Art is a part of daily life in Italy

Italy was a place where art was part of daily routine. It was in the fabric and facades of the buildings and in the way towns and villages.  Aestheticism was instinctive, a common trait, as if it were one of the senses. Artfulness was ubiquitous, from the wrapping of one’s purchases in a shop to the arrangement of food on a plate.

The most common word in the language appeared to be bella, which prefixed everything from the morning espresso to the design of a dress. Great effort – and great importance – was placed on how things looked. Tuscany’s landscape was the ultimate expression of this. It was the view that travellers dreamt of, composed who knew how by diverse hands over centuries.

It even smelled wonderful, of clean air and woodsmoke, of rosemary and new leather, of frying garlic and pungent parmigiano.

Taylor, Alan F.. Appointment in Arezzo: My Life with Muriel Spark (Kindle Locations 859-865). Birlinn Ltd. Kindle Edition.

 

How do I love thee, let me count the ways. Elizabeth Barrett Browning and her husband in Florence.


The Casa Guidi, as we see it today, has the same number of rooms and the same plan as it was when the Robert and Elizabeth Barret Browningrented it in 1847. The Brownings lived here happily for many years, and Elizabeth died there in 1861.
The Brownings took two years to furnish the apartment, buying at high cost one or two precious pieces such as the golden mirror of the living room, while most of the paintings and other furniture was found in small Florentine shops.

 

P5180062

https://www.visittuscany.com/it/attrazioni/casa-guidi-firenze/

Casa_Guidi_01Casa_Guidi_Browning

In restoring the property, the Landmark Trust and Eton College tried to maintain the original atmosphere, preventing the apartment from   looking like a museum.


There are currently some paintings and furniture that belonged to    both the Barrett family and the Browning family and that have been   generously donated to Casa Guidi, but overall the furnishings remain similar to those of the 19th century. The walls and ceilings in the  living room and main bedroom and the ceiling of the poet's studio    have been restored with the original colors of the period. All doors and fireplaces are original.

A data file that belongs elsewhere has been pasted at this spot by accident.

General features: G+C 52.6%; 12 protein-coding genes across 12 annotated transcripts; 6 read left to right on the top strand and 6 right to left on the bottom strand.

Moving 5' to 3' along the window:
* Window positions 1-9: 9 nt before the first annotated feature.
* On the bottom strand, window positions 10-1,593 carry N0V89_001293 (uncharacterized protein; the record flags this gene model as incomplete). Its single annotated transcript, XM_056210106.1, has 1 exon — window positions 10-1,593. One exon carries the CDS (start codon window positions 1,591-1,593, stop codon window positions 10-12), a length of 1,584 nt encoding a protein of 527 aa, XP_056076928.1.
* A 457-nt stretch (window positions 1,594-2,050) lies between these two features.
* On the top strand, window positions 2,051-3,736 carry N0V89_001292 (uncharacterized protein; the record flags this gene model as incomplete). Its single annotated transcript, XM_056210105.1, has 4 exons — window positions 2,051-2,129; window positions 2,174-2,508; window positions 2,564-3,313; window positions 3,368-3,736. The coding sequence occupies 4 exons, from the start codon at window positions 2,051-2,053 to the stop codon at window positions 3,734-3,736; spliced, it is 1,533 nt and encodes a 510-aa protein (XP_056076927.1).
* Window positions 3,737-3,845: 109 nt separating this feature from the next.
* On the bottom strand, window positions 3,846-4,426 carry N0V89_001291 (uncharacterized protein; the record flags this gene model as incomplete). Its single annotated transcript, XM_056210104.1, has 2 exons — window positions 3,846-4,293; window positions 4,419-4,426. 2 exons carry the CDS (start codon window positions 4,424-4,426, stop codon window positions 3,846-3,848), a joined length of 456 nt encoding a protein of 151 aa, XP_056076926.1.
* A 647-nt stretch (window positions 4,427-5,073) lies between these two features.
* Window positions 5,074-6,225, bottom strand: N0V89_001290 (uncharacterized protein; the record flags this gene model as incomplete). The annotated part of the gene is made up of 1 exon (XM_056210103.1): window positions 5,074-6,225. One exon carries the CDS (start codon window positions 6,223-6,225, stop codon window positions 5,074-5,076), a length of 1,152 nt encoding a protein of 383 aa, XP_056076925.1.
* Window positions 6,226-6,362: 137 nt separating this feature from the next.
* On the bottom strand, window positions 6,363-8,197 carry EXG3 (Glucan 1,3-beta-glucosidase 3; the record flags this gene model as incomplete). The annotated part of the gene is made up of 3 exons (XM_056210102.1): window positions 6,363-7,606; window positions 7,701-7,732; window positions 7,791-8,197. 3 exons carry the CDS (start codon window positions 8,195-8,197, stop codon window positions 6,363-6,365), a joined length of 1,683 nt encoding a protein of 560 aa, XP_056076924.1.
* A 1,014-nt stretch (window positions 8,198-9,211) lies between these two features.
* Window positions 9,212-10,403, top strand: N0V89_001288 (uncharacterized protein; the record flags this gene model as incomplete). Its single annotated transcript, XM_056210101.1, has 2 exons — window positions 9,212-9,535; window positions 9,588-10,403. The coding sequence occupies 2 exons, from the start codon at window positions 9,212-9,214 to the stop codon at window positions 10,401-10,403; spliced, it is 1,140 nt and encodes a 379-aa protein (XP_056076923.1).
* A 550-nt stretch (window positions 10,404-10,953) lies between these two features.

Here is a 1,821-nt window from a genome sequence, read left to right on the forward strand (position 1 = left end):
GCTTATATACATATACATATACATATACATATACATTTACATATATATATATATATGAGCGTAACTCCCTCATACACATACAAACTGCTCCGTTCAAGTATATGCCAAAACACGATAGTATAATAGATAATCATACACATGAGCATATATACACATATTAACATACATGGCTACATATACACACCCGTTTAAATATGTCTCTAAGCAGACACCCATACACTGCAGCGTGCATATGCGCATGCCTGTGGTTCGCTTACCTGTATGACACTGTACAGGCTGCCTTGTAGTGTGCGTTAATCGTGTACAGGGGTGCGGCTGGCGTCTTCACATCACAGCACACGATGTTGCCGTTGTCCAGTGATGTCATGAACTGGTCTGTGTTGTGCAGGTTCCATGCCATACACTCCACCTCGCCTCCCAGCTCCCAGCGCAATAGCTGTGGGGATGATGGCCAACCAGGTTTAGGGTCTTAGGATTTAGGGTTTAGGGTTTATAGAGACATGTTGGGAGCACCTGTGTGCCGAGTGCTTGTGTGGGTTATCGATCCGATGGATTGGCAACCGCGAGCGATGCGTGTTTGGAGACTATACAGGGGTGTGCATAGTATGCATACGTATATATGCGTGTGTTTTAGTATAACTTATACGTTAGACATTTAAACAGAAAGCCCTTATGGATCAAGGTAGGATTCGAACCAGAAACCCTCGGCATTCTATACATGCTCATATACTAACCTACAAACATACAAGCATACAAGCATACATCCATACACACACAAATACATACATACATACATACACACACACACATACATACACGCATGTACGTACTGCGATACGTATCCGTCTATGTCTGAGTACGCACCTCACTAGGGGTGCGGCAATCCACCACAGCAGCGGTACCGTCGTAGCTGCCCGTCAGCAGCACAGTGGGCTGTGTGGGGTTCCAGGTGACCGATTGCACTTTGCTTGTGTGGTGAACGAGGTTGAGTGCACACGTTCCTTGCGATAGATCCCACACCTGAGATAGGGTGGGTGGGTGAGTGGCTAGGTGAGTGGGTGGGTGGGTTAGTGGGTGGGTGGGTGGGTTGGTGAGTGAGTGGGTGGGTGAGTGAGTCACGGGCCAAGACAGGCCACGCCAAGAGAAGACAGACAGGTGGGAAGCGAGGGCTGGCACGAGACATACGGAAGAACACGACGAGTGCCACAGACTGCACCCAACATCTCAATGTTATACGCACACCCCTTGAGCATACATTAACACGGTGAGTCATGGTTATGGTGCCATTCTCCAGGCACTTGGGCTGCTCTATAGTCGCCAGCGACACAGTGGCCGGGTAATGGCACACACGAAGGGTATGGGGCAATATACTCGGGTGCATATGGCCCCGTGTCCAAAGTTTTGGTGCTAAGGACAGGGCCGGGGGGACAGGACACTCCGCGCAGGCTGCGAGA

After the poet's death, the Commune commemorated her life placed an  inscription on the door (composed by Niccolò Tommaseo) according to  which her poetry had created a golden ring that binds Italy and      England.

 

Accesso handicap:
Non accessibile a persone su sedia a ruote

Contatti:
P.zza San Felice, 8
Telefono: 055 354457
E-mail: elena.capolino@fastwebnet.it

Hitchcock’s The Lady Vanishes

 

The_Lady_Vanishes_1938_Poster

The Lady Vanishes, released in 1938, was Hitchcock’s last British film (until the 1970s), and is considered to be his finest. Hitchcock’s 3 previous films had not done well at the box office, but The Lady was extremely successful in both the U.K. and the U.S.A. and helped launch Hitchcock in Hollywood.

 

The plot of The Lady Vanishes has clear references to the political situation leading up to World War II.  It is hard to imagine yourself back in 1938, before the world would experience the atrocities of the 2nd World War.  Spies on trains and coded messages drive the plot.